-- Research what will grow well in your area: Some plants will not thrive where you live, or grow at all. Find your gardening zone at www.garden.org/zipzone/. Your local cooperative extension may offer guides for gardeners as well.
-- Seeds vs. transplants: Traunfeld recommended starting with both seeds and transplants, depending on the plant. "Things like tomatoes, peppers and eggplant, if you want to grow those things, you really have to use a transplant," he said. "Go to a good garden center to buy them. ... With herbs, you pretty much want to go with transplants."
These types of plants need to go in the ground when the soil is warm. So if you plant from seed in the ground, you'll end up about six weeks behind plants grown from transplants.
"But for all the other things, like lettuce, beans, cucumbers, squash -- then starting with seeds is the way to go," Traunfeld said. And "greens, kale, lettuce, spinach -- these things should go in as soon as you prepare your garden. ... Onions, Swiss chard," too, as these are all cool-weather plants or have a long growing season.
-- Hybrids vs. heirlooms: Hybrids are plants that have been bred to have certain characteristics (flavor, heavy yields, heat tolerance, etc.). Heirlooms are plants that have been passed down through families for generations, so they're particularly suited to where they originated.
"Hybrids are good because they're pretty good standbys. ... And chances are they'll grow pretty well for you," Babcock said. "And there really is a lot more variety in (heirlooms) -- green, black, purple, orange, white; you can have all sorts of colors and flavors."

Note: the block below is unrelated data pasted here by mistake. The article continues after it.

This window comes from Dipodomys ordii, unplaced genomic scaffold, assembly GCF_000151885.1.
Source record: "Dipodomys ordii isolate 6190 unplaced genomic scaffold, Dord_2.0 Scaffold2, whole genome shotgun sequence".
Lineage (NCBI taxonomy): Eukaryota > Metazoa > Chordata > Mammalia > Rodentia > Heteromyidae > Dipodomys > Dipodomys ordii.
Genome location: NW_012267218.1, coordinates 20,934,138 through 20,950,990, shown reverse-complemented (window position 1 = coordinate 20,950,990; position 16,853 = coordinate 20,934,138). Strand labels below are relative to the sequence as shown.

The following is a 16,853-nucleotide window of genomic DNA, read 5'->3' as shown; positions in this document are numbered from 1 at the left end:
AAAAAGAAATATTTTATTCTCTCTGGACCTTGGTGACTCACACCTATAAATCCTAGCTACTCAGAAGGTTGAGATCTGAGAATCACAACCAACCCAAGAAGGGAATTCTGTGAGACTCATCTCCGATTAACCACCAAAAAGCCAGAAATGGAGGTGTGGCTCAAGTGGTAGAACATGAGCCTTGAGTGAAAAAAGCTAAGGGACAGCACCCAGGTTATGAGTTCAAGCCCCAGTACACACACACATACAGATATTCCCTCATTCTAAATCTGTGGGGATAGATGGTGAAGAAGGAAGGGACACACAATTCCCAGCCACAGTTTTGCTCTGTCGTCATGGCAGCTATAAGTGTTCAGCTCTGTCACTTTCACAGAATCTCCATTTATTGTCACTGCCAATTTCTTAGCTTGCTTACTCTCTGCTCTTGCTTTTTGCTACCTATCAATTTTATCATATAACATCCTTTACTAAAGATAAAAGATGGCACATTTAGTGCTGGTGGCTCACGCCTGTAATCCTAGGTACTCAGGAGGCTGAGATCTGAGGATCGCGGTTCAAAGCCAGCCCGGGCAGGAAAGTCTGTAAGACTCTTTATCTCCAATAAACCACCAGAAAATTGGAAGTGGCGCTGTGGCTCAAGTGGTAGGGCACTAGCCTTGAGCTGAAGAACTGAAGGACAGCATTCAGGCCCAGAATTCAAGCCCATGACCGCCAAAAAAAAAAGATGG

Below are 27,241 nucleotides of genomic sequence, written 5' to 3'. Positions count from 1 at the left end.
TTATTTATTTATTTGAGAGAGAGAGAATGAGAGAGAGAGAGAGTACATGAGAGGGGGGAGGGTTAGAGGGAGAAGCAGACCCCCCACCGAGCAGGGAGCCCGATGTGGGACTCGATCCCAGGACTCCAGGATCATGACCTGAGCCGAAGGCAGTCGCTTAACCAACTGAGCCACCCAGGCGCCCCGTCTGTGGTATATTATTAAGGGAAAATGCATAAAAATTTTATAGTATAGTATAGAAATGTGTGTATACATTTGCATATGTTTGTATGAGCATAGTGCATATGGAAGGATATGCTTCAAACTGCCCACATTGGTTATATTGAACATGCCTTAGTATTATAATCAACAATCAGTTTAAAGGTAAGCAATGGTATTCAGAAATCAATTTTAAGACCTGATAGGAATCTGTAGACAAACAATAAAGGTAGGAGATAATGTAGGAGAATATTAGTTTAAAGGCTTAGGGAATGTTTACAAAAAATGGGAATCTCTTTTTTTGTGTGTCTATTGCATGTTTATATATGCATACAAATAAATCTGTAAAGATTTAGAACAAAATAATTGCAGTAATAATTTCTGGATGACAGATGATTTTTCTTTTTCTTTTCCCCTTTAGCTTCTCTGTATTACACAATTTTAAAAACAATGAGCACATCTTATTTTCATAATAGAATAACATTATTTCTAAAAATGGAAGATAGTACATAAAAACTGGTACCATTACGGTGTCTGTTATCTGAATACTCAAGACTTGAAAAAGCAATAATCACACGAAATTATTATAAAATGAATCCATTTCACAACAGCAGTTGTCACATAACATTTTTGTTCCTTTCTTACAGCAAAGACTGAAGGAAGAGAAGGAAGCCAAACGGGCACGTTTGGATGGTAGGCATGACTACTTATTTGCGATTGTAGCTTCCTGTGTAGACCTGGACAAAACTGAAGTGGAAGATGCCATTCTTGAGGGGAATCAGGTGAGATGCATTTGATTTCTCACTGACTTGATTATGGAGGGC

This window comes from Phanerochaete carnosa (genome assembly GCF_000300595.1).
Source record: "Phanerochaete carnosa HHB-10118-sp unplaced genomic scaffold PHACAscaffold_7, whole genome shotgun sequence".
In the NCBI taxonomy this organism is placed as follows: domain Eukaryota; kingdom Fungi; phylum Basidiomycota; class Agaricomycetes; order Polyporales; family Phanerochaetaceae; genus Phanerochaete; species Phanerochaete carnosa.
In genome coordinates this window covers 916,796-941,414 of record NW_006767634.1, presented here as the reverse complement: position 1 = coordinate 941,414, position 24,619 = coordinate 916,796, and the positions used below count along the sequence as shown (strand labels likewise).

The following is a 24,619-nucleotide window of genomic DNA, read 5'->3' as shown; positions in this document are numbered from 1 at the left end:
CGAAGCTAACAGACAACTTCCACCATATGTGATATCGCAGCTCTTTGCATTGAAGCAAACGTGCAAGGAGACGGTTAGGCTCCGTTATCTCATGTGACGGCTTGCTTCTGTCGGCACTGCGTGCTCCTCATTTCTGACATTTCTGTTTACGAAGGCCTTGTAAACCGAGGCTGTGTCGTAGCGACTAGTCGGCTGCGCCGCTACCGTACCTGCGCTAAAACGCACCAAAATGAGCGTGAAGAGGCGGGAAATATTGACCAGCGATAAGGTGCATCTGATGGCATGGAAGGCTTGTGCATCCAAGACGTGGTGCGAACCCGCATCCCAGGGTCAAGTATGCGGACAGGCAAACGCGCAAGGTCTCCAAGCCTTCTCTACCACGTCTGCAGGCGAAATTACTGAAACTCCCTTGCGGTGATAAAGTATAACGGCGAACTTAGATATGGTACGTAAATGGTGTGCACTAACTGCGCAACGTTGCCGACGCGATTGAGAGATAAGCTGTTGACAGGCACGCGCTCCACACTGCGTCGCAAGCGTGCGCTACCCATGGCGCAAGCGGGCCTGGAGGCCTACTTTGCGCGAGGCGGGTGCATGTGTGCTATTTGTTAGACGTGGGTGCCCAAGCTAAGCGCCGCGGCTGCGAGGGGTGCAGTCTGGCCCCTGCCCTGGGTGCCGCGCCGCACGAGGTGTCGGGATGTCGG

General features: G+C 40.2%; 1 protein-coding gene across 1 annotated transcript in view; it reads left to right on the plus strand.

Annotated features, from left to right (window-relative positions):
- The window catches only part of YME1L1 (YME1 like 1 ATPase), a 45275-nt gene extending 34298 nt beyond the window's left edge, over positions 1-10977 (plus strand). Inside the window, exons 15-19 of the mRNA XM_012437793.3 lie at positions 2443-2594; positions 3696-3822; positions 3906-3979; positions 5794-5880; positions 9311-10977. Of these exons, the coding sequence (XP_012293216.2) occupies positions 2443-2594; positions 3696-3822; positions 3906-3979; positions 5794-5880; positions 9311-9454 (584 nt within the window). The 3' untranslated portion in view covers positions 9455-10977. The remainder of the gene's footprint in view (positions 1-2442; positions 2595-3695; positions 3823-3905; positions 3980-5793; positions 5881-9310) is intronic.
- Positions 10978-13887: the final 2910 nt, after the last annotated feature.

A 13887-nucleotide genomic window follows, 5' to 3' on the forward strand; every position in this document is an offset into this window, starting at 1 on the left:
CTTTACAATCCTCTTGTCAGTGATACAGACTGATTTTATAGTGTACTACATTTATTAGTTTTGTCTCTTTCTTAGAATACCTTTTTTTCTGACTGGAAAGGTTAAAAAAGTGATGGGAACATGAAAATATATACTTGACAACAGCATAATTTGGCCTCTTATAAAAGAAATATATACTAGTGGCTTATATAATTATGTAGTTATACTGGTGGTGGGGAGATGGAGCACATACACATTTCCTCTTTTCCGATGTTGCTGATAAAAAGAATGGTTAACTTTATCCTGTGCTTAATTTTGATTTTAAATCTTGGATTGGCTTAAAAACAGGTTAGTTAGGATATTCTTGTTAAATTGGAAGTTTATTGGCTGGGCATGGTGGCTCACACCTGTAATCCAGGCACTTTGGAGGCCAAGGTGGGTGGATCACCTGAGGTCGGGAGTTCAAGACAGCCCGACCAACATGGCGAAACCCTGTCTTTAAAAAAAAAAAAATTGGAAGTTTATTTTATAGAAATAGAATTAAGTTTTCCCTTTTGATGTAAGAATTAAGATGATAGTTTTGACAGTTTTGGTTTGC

-- Compost this, not that: You always can buy compost, which may be the best option if you're a rookie, Traunfeld said. But you also can create a small chicken wire enclosure or dig a pit in the garden and dump in herbicide-free lawn or kitchen waste. What shouldn't you put in the compost pile? "Dairy, meat, cooked foods, stuff like that. No pet waste," Traunfeld said.
Occasionally turn your compost pile with a garden fork. Your compost is ready to be added back to your garden as a fertilizer when it looks and smells like soil, and you can't identify any of the individual items you added to your pile.
MATCH THE GARDEN TO YOUR SKILL
Remember: "Starting small is the key thing," Traunfeld said.
"Small" might mean container gardening. "You could start just trying to grow some things in flower pots on your front porch," Babcock said.
But if you're ready for a ground-based garden, Traunfeld said the easiest way to get started is, before the grass starts to come in, "cover the area with whole sections of newspaper, and then put down something like compost, shredded leaves or any kind of organic material." That will kill the grass so you don't have to dig it up or rent a tiller.